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bartmans

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You should also Always include the commercial products that would harbour the invention. If your invention was on an improvement for a flashlight, then you should certainly claim the flashlight. If it was for a headlight of a car, you should, next to claiming the headlight, also claim a car comprising such a headlight.

Further, be aware that the commercial value may not lie in the product itself, but in the sales of utensils or spare parts for the device. Such as coffee cups for a coffee machine or new brushes for an electric toothbrush. If possible, also try to claim these, if not in a device claim, then in a method claim: method of pouring coffee comprising a step of putting a coffee cup in the new machine.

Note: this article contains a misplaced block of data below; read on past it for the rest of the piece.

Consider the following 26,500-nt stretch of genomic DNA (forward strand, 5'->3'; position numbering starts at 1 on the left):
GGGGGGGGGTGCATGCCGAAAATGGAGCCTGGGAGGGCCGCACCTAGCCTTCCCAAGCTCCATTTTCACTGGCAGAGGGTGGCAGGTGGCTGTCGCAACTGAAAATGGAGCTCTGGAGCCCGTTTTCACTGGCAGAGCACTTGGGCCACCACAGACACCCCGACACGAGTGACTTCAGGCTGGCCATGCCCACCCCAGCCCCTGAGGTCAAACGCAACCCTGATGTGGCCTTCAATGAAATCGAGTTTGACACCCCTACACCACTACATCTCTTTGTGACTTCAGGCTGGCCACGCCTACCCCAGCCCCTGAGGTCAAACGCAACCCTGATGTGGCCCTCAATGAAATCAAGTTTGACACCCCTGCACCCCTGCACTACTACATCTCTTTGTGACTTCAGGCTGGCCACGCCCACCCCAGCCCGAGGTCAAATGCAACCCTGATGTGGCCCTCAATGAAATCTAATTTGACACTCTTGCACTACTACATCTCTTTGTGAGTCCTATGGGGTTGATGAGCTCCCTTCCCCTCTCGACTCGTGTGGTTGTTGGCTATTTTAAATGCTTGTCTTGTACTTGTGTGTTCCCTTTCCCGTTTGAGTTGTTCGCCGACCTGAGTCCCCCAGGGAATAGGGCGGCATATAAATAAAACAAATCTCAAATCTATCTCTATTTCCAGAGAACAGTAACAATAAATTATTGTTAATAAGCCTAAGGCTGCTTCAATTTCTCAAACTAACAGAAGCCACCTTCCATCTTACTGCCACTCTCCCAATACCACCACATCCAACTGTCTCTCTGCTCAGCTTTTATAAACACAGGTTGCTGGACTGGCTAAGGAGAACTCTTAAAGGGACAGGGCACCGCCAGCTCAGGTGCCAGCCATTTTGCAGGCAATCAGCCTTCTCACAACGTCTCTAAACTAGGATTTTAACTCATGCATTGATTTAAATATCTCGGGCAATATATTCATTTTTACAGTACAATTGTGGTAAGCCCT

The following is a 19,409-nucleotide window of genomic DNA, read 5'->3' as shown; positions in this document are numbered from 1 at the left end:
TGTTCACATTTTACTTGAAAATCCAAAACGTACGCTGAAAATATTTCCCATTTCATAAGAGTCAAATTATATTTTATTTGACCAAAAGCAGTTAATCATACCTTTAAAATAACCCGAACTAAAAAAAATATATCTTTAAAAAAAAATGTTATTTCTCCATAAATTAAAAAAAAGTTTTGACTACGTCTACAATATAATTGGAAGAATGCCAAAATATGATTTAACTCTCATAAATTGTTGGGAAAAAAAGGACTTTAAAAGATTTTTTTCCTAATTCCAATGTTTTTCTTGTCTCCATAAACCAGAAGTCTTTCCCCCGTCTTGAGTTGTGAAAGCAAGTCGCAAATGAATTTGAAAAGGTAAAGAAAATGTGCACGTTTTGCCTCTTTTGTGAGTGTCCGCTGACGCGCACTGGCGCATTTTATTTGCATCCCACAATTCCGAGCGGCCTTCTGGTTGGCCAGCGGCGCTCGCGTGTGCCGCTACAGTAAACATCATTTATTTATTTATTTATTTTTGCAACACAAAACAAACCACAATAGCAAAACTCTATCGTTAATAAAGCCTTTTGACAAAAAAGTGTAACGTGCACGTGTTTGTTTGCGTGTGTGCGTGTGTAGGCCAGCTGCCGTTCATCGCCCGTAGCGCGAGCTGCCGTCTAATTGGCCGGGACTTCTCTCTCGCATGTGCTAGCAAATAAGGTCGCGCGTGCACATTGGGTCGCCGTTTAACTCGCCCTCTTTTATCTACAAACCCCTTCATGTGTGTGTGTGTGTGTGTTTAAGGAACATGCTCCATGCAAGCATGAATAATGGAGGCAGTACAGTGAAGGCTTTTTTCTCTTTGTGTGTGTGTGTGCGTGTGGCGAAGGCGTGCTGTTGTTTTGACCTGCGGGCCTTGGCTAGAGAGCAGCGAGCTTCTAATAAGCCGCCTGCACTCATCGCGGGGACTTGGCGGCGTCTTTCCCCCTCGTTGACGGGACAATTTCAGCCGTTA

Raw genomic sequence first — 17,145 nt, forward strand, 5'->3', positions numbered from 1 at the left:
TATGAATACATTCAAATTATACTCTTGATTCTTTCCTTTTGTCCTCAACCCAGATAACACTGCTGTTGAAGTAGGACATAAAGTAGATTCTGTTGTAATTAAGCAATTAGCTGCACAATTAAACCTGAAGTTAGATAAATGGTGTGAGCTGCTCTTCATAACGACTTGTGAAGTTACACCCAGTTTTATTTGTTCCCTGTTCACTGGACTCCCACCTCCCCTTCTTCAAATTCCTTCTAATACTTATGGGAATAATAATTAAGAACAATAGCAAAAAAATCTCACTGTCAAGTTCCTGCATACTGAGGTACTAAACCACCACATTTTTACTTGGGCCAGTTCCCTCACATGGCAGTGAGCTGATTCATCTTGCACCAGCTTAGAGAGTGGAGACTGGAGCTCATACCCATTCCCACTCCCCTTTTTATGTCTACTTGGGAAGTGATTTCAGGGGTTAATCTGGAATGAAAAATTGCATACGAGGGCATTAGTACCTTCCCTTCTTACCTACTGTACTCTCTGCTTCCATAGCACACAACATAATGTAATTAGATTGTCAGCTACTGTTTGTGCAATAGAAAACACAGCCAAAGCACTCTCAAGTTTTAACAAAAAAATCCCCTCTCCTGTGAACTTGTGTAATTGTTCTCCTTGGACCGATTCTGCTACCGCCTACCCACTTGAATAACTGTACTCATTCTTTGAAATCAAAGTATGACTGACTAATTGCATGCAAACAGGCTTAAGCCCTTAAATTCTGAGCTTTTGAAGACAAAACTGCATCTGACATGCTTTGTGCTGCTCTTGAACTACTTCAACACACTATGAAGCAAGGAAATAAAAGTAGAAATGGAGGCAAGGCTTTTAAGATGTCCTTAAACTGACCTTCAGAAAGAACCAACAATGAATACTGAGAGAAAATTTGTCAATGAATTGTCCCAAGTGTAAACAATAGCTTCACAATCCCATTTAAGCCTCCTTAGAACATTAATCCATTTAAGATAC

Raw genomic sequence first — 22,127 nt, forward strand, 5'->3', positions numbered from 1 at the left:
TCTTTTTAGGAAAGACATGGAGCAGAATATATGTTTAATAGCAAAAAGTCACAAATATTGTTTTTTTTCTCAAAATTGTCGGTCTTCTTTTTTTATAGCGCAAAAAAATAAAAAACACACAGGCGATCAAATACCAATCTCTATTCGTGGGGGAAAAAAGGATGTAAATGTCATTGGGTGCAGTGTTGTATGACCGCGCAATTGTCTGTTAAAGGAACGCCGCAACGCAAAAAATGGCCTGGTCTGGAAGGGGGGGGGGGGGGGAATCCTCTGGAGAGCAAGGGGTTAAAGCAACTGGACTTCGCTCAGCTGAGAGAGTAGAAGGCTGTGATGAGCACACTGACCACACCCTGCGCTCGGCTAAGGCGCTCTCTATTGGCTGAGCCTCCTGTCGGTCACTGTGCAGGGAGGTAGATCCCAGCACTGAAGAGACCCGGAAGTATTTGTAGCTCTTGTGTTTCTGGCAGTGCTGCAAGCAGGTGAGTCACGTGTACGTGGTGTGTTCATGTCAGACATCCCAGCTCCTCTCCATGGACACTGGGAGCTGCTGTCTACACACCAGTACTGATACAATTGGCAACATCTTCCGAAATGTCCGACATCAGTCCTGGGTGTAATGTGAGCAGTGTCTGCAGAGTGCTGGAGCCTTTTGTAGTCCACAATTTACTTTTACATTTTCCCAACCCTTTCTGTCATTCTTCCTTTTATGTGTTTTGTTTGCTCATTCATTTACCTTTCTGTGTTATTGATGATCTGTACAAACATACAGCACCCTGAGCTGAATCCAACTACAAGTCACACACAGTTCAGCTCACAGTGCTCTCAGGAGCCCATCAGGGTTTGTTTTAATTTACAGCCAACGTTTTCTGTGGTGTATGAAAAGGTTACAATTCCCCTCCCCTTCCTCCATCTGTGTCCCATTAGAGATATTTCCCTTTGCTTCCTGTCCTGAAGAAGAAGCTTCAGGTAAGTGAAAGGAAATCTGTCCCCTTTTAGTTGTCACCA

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Patentstudent

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Bartmans, thank you for this very helpful addition. It helps me look at inventions from as many angles as possible.
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smgsmc

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You should also Always include the commercial products that would harbour the invention. If your invention was on an improvement for a flashlight, then you should certainly claim the flashlight. If it was for a headlight of a car, you should, next to claiming the headlight, also claim a car comprising such a headlight.

Further, be aware that the commercial value may not lie in the product itself, but in the sales of utensils or spare parts for the device. Such as coffee cups for a coffee machine or new brushes for an electric toothbrush. If possible, also try to claim these, if not in a device claim, then in a method claim: method of pouring coffee comprising a step of putting a coffee cup in the new machine.